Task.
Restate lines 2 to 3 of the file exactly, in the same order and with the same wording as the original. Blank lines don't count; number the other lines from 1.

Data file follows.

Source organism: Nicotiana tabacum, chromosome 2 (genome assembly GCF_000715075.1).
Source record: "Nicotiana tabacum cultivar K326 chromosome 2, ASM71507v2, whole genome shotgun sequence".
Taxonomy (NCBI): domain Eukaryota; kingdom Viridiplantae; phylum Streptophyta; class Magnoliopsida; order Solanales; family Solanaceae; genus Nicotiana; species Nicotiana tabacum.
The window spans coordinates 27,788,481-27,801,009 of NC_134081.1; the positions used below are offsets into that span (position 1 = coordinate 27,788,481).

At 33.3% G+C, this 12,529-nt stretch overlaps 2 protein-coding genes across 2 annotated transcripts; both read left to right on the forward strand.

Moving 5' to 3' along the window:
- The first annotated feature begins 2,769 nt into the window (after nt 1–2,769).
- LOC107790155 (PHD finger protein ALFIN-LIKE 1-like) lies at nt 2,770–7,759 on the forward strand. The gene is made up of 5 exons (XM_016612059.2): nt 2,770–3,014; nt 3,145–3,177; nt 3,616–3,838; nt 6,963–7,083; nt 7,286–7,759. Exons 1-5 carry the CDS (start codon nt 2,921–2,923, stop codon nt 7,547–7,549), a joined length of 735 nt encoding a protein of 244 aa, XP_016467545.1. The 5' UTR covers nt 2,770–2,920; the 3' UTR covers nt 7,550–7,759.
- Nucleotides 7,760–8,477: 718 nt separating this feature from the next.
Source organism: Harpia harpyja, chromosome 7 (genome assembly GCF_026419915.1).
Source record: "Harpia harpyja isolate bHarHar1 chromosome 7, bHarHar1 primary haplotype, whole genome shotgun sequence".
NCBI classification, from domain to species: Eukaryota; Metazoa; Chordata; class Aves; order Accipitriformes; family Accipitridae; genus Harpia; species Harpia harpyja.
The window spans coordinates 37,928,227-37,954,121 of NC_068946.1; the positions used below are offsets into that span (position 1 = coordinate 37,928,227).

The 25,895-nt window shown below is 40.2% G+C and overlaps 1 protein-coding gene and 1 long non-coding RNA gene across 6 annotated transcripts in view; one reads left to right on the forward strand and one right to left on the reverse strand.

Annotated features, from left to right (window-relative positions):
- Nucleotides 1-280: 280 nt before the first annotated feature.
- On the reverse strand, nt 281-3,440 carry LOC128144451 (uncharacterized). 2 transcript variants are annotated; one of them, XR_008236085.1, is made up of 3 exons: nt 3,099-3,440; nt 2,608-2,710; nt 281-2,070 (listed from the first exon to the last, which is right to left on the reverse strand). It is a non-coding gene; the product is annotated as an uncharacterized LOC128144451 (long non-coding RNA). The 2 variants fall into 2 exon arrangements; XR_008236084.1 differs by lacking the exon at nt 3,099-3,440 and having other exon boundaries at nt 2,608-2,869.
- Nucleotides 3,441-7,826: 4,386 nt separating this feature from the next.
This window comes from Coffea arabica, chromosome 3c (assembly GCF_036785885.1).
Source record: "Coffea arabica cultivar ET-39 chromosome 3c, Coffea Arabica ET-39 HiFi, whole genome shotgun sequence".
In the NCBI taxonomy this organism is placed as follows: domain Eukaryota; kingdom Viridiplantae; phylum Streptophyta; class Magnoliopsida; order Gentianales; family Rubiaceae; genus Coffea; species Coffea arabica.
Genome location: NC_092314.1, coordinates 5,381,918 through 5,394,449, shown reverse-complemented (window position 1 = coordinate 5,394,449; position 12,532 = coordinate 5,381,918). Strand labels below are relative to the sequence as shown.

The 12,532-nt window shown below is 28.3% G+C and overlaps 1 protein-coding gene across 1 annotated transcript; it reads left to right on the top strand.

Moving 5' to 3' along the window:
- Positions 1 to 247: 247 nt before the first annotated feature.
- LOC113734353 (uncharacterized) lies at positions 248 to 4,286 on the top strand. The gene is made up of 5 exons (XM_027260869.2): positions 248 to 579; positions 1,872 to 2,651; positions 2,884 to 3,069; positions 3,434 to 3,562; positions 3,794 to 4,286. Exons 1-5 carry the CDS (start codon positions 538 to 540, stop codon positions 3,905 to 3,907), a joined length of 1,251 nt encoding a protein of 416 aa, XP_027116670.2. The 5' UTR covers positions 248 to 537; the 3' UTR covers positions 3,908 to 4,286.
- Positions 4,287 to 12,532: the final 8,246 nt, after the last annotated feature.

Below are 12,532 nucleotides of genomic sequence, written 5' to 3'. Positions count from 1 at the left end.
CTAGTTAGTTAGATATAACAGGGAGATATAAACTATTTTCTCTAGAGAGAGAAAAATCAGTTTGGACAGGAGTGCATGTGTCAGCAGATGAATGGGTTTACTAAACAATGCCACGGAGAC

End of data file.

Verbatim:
Source record: "Nicotiana tabacum cultivar K326 chromosome 2, ASM71507v2, whole genome shotgun sequence".
Taxonomy (NCBI): domain Eukaryota; kingdom Viridiplantae; phylum Streptophyta; class Magnoliopsida; order Solanales; family Solanaceae; genus Nicotiana; species Nicotiana tabacum.